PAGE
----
Nomenclature of Inorganic Acids

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Recognizing an Acid

At this very beginning level, you will recognize an acid by the fact that its formula starts with H, as in these examples:


As you become more sophisticated in your chemistry, you will realize that there are many acid formulas that do not start with H, but those will almost all be left for another time.

There is one exception to this: the formula CH3COOH should be recognized as acetic acid. The particular way it is written is common in organic chemistry. An alternate way to write acetic acid is HC2H3O2. This is done in the inorganic style which you are currently studying.

One last comment before looking at how to name acids: the formula H2O should not be considered an acid. It is the formula for water. It is not an acid. When you study acid-base behavior later in the school year, you will learn more about water's role in acid-base chemistry, but not now.

Naming Acids

In order to explain acid naming, the sequence of HCl, HClO, HClO2, HClO3, and HClO4 will be discussed in order.

HCl is a binary acid. All binary acids are named the same way:

  1. the prefix "hydro" is used.
  2. the root of the anion is used.
  3. the suffix "ic" is used.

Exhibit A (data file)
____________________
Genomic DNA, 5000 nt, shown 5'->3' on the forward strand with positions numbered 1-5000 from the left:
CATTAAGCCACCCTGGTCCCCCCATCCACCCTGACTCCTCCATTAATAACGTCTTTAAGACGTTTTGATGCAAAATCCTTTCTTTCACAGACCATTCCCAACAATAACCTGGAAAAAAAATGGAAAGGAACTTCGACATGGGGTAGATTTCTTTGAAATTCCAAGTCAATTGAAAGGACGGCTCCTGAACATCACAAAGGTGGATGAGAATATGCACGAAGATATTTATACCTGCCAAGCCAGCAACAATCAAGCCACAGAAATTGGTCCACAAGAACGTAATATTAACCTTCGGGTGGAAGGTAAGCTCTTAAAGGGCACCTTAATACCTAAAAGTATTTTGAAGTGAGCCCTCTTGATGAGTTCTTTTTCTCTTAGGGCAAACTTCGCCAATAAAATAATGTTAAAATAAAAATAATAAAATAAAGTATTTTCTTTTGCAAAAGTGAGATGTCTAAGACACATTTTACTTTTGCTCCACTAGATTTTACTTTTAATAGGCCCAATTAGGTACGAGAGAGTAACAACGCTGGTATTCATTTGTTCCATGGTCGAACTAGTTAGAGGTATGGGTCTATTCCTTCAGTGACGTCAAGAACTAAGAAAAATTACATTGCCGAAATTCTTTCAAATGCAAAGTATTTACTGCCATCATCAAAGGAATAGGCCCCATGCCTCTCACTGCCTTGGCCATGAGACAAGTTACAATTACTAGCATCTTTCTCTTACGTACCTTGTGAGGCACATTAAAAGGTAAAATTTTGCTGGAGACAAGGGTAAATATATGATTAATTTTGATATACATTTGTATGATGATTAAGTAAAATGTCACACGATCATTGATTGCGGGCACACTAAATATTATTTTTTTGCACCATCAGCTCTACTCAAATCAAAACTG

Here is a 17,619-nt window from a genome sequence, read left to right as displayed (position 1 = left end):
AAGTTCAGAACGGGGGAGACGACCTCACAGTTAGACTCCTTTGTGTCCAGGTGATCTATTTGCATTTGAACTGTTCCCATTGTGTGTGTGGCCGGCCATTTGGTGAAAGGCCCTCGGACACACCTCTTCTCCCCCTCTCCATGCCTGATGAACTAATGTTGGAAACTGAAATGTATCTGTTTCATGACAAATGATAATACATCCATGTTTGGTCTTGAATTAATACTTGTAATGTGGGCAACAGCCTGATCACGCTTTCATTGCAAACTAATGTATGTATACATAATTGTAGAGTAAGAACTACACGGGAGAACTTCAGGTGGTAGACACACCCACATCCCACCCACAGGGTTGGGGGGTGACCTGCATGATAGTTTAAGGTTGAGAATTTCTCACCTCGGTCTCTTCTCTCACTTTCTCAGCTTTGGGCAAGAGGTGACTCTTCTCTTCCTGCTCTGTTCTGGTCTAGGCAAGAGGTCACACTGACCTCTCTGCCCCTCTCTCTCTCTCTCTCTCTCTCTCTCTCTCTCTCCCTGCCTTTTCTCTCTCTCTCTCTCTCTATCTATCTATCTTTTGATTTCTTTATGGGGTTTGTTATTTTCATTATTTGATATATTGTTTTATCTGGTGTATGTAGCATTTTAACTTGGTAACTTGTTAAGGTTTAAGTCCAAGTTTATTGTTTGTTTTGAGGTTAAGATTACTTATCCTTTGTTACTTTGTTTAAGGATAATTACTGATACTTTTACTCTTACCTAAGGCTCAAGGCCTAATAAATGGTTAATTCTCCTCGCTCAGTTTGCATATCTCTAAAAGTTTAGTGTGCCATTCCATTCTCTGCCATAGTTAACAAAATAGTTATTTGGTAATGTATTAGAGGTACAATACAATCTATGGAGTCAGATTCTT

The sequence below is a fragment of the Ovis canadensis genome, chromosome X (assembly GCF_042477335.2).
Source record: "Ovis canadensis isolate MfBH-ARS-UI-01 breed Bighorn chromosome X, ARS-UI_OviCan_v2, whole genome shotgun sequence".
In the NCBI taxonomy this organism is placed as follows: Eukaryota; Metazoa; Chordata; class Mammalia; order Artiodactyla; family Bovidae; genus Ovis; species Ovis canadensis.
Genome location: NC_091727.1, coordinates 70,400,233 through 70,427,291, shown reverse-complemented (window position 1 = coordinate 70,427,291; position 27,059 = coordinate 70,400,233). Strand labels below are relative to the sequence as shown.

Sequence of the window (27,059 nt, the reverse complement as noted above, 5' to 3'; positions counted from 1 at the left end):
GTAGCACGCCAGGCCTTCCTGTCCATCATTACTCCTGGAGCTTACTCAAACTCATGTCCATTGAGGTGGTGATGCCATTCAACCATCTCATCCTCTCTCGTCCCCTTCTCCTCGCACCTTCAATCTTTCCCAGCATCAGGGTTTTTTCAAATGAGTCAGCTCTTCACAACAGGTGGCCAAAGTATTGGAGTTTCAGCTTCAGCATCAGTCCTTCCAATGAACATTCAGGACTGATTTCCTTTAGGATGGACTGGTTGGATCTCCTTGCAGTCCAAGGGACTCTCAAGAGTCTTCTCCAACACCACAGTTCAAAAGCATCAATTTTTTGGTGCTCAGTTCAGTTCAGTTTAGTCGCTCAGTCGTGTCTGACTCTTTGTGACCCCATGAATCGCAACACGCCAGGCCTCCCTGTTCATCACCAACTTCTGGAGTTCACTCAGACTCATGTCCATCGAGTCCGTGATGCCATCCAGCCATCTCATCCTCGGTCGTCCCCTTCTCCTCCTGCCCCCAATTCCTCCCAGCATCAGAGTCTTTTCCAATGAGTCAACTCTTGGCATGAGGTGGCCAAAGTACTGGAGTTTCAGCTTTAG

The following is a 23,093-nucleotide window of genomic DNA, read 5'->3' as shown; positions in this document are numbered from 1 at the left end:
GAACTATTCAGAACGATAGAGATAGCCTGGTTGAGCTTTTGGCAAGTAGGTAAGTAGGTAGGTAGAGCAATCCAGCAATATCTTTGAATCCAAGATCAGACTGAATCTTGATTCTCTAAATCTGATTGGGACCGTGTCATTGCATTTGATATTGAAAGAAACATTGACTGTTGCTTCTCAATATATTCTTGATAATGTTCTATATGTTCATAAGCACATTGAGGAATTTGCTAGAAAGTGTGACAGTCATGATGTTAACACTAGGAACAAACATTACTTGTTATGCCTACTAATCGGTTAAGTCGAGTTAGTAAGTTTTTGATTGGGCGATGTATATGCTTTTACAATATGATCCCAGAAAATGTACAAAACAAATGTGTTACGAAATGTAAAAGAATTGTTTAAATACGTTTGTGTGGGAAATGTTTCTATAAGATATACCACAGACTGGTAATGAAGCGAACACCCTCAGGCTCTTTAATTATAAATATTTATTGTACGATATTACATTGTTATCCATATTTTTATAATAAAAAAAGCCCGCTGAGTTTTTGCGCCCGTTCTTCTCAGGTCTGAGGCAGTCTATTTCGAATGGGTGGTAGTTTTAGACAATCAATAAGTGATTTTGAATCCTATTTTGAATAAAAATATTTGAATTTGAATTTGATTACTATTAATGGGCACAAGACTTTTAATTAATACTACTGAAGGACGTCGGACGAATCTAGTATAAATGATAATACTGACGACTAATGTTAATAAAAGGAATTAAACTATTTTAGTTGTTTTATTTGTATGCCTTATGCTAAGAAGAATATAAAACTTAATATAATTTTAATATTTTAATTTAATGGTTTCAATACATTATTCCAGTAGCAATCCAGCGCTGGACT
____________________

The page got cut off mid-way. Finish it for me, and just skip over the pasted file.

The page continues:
4. the word "acid" is used as the second word in the name.

The name for HCl is hydrochloric acid. Other binary acids you are responsible for are HF, HBr, HI, and H2S.

1) HClO is an acid involving a polyatomic ion. You MUST recognize the polyatomic ion in the formula. There is no other way to figure out the name. If you don't recognize the polyatomic, then you're sunk without a trace.

The polyatomic ion is ClO¯ and its name is hypochlorite. Any time you see the "ite" suffix, you change it to "ous" and add the word acid.

The name of HClO is hypochlorous acid.

2) HClO2 has the ClO2¯ polyatomic ion in it. The name of this ion is chlorite.

Since the "ite" suffix is used, it gets changed to "ous."

The name of HClO2 is chlorous acid.

3) HClO3 has the ClO3¯ polyatomic ion and its name is chlorate. Any time you know the "ate" ending is used on the polyatomic, you use "ic" when you write the corresponding acid formula.

The name of HClO3 is chloric acid.

4) HClO4 has the ClO4¯ polyatomic ion and its name is perchlorate.

Since the "ate" suffix is used, it gets changed to "ic."

The name of HClO4 is perchloric acid.

In the ChemTeam's estimation there are two keys. You have to:

  1. recognize when a polyatomic is present and
  2. know its name.

Only then can you know to change the "ite" suffix to "ous" and the "ate" suffix to "ic" when it is an acid.

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Practice Problems

Name the following acids:

1) H3PO4

2) H2CO3

3) H2SO4

4) HIO3

5) HF

6) HNO2

Write the formula for these acids:

7) hydrobromic acid

8) hydrocyanic acid [this has a twist in it]

9) nitric acid

10) sulfurous acid

11) phosphorous acid

12) acetic acid


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